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Thursday 25 November 2010

Status of Experiments (Report Nº 3)

1. Airén (Carbonic Maceration)

No news is good news. Aromas are good (fruity and intense) and taste is good too. No off-tastes. We may rack it off its lees and release it for Christmas, along with the Normal Airén. (BTW, the we've decided not to clarify the Normal Airén this year, as the clarifier (egg-white) removes good flavours and aromas along with the particles in suspensión that are supposed not good. I think a little bit of extra cloudiness is a good price to pay for extra aromas and flavour. Agree, disagree?

From left to right:
Airén (Carbonic Maceration); Tempranillo; Airén (Normal)

2. Airén on its skins

Again, no news is good news. Aromas and tastes are good. I've been advised by a few people (including Gottfried Lemprecht, who makes this kind of wine) to leave this wine alone for a long time. I guess I'll do that, and keep tasting it regularly to see how it evolves.

However, I'll have to fix the tap because it leaks!

Leaky tap

3. Shiraz

This is only an experiment in the sense that it's the first time we've made a Shiraz wine. We've oaked 1 barrel (225 l or 300 bottles) and the rest is staying in the stainless steel tank.

Shiraz in Tank

Shiraz In Oak

4. Petit Verdot

This lot of P.V. seems to be normal more or less, but we suspect something is up!!! Even though it's finished fermenting (apparantly, as the density is 996!) the aroma is still like what you get at the beginning of fermentation, ie compost, gassy, not very fruity. The taste is rather sweet, which suggests ther's some residual sugar in there. I dunno! At least there's nothing seriously serious happening! I'll have to get an experienced taster in to check it out. Any theories, anyone?

Garnacha (left) and Petit Verdot (right)

5. Graciano Explosion

I've kept the Graciano news for the last, because it's the most interesting! A few days ago the oak cask of Graciano exploded and made a huge mess in the barrel room!

I suppose that it hadn't finished fementing and the relative heat (18ºC) in the barrel room activated the yeast.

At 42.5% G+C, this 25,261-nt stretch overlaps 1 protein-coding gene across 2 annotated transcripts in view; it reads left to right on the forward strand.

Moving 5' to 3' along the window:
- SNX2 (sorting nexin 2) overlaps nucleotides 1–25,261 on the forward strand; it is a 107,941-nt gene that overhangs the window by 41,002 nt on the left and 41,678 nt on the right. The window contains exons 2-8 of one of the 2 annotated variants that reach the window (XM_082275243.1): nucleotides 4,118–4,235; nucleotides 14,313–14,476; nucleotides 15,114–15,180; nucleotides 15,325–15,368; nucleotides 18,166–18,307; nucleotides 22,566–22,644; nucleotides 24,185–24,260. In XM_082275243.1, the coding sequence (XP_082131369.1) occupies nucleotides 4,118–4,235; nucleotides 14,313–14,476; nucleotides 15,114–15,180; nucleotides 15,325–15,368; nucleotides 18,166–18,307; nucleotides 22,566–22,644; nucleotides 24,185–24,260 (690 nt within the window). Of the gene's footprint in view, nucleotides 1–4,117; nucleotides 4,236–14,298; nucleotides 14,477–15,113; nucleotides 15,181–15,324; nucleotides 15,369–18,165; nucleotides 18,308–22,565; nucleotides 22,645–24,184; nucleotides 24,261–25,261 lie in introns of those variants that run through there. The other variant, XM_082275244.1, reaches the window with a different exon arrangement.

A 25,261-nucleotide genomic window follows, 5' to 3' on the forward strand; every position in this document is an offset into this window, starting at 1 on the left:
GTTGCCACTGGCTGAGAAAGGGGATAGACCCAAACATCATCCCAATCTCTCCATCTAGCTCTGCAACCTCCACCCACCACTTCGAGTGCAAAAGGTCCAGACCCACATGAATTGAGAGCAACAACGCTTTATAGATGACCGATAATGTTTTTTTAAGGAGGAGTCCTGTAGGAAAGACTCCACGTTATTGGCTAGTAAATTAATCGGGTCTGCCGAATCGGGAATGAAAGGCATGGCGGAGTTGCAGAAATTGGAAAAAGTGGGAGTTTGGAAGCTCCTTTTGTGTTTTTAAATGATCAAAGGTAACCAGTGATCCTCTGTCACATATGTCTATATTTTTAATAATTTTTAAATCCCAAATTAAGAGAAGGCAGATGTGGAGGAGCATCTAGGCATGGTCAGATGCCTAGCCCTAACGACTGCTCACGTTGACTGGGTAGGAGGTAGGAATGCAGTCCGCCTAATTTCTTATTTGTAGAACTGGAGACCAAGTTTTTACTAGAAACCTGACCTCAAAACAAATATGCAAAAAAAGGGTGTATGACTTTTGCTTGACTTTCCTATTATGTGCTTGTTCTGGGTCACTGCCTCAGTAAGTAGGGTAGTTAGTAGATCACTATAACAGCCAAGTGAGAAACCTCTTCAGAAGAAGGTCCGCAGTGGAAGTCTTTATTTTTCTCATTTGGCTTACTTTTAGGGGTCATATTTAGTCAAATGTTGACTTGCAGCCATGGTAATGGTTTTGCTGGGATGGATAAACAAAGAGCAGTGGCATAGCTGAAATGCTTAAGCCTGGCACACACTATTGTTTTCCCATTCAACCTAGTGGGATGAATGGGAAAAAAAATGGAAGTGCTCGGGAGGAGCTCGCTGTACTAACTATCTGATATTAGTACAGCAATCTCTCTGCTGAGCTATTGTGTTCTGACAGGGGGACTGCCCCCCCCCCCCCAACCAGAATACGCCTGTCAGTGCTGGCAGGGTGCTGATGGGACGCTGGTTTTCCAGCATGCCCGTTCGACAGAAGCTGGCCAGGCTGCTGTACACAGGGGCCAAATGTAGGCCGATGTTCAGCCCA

I missed the direct action and Juan (who's letting us share his bodega this year) kindly cleaned up the spillage. Here's some pics of the collateral damage:

Close-up of the bung-hole and environs

The bung itself has disappeared! It must be somewhere in the barrel room, but we haven't been able to find it yet!
The ceiling directly above the Graciano cask

The state of the cask beside the Graciano cask

The leak at the front of the Graciano cask

Monday 8 November 2010

At last! End of Fermentation

All done!

At last! On Saturday (6th Nov 2010) we finally pressed the last of our red wines off the skins.

Juan manning the pump.
Moving the Graciano into the barrel
Fabio at the other end.
The light is so I could peer into the barrel to check the level

Close-up of the stick-thing used to fill the barrel

It was only about 350 l of Graciano, but it was complicated, and it took us all day! This was because we fermented the Graciano in some old oak barrels that we recovered, and we had to replace the tops - quite a tricky operation if you're not a barrel-maker!

'Engrudo' a mixture of flour and water, used to seal the top of the barrel

Juan and Justo attempt to replace the top.
Note the metal hoops

Two manual cage presses bleeding off Graciano

While we were doing all this, we also filled another oak barrel with Tempranillo 2010, and another one with Shiraz 2010. I forgot to take photos of them, but I have this other one:

Crianza 2009. Cask filled in August 2010
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